If your teenager isn’t always easy to talk to, then stay tuned! On today’s Home School Heartbeat, homeschooling father Scott Somerville shares some practical ways you can keep open the lines of communication.
Scott, we’ve talked about the huge impact fathers can and should have in the lives of their children. But you know, that really changes, to some degree at least, in the teen years. What do you suggest for fathers who want to foster open communication with their teens and older children?
Well, there are some old-fashioned methods and then some newer methods. Old-fashioned methods are really easy. Crack jokes. Make eye contact. Be thankful for your kids. One of the messages I deliver to homeschool dads over and over again is just the power of gratitude. I try to make it my business to come up with seven different things each week to be thankful for about my children. And if I let them know what I’m grateful for, they are so much better able to hear the one or two things that we’re still working on. So whether it’s gratitude or just cracking jokes, those are old-fashioned ways.
In this 21st century, there’s some new methods to making sure that you’ve got open communication with your children. If your kid’s on Facebook, you ought to be on Facebook, too. If your child has a blog, you ought to read it. I try to email my children on a regular basis as part of my quiet time. I want to make sure that I am talking to them and listening to them.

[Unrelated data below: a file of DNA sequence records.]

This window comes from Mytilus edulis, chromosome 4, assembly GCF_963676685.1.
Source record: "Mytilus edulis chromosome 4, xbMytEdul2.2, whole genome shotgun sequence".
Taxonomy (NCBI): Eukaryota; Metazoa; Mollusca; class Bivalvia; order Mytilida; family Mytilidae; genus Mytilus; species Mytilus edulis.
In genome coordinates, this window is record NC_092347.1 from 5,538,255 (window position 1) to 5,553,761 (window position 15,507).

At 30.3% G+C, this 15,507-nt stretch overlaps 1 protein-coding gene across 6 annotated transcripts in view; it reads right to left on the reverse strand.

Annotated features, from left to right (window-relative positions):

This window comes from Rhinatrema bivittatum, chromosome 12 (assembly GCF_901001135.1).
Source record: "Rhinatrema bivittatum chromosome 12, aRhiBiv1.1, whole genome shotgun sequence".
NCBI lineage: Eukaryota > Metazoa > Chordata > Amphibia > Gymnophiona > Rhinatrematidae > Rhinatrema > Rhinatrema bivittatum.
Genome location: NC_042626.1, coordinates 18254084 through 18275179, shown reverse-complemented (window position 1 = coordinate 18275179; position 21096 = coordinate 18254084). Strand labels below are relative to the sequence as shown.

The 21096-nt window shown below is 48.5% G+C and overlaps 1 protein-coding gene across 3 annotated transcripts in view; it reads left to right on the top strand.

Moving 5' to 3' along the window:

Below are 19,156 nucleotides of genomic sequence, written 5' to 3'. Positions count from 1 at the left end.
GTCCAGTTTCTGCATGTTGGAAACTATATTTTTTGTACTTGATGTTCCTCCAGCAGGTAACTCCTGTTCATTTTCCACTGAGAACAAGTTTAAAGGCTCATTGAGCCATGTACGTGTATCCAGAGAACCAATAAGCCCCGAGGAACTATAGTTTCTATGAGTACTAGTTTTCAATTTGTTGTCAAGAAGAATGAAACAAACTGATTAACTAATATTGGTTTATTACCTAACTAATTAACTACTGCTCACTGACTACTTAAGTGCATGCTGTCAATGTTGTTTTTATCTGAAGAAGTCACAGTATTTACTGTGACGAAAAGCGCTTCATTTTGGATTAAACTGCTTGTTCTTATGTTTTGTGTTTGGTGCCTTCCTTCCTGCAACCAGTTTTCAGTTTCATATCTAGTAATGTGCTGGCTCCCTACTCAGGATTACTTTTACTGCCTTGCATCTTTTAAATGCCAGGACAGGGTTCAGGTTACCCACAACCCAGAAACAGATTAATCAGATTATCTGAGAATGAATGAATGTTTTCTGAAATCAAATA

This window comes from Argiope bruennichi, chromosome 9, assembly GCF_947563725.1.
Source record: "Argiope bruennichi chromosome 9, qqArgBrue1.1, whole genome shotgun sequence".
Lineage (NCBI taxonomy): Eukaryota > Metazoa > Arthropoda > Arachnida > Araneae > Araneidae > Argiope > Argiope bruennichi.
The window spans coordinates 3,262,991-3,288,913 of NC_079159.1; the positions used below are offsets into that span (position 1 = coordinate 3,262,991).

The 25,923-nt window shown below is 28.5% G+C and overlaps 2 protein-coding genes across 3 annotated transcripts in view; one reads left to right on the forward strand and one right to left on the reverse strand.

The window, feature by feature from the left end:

Scott, those are great ideas. And it may push some families out of the computer-Luddite mode into a little more computer-active mode as a way to integrate with their children. Thanks so much. I’m Mike Farris.
If you’ve appreciated Scott Somerville’s encouragement for fathers this week, we invite you to join us for his presentation, What Wives Wish Their Husbands Knew, on HSLDA’s @home e-vents!
Scott will be presenting this live, interactive webinar Thursday, June 18. Register for this live e-vent or watch Scott’s presentation at our archive. This e-vent is free, but space is limited.
Paul Tripp uncovers the heart issues affecting parents and their teenagers during the often chaotic adolescent years. With wit, wisdom, humility, and compassion, he shows parents how to seize the countless opportunities to deepen communication, learn, and grow with their teenagers. The teenage years are often viewed by parents as a period to be survived. This book departs from that mentality and describes these tumultuous years as years of boundless possibilities and promise.
Whether you want to stay abreast of homeschooling news and legislative issues, hear about the latest @home e-vent webinar, or get specialized help for teaching your high schooler—or struggling learner—or elementary student, HSLDA’s e-lert service has something valuable for you. Sign up here!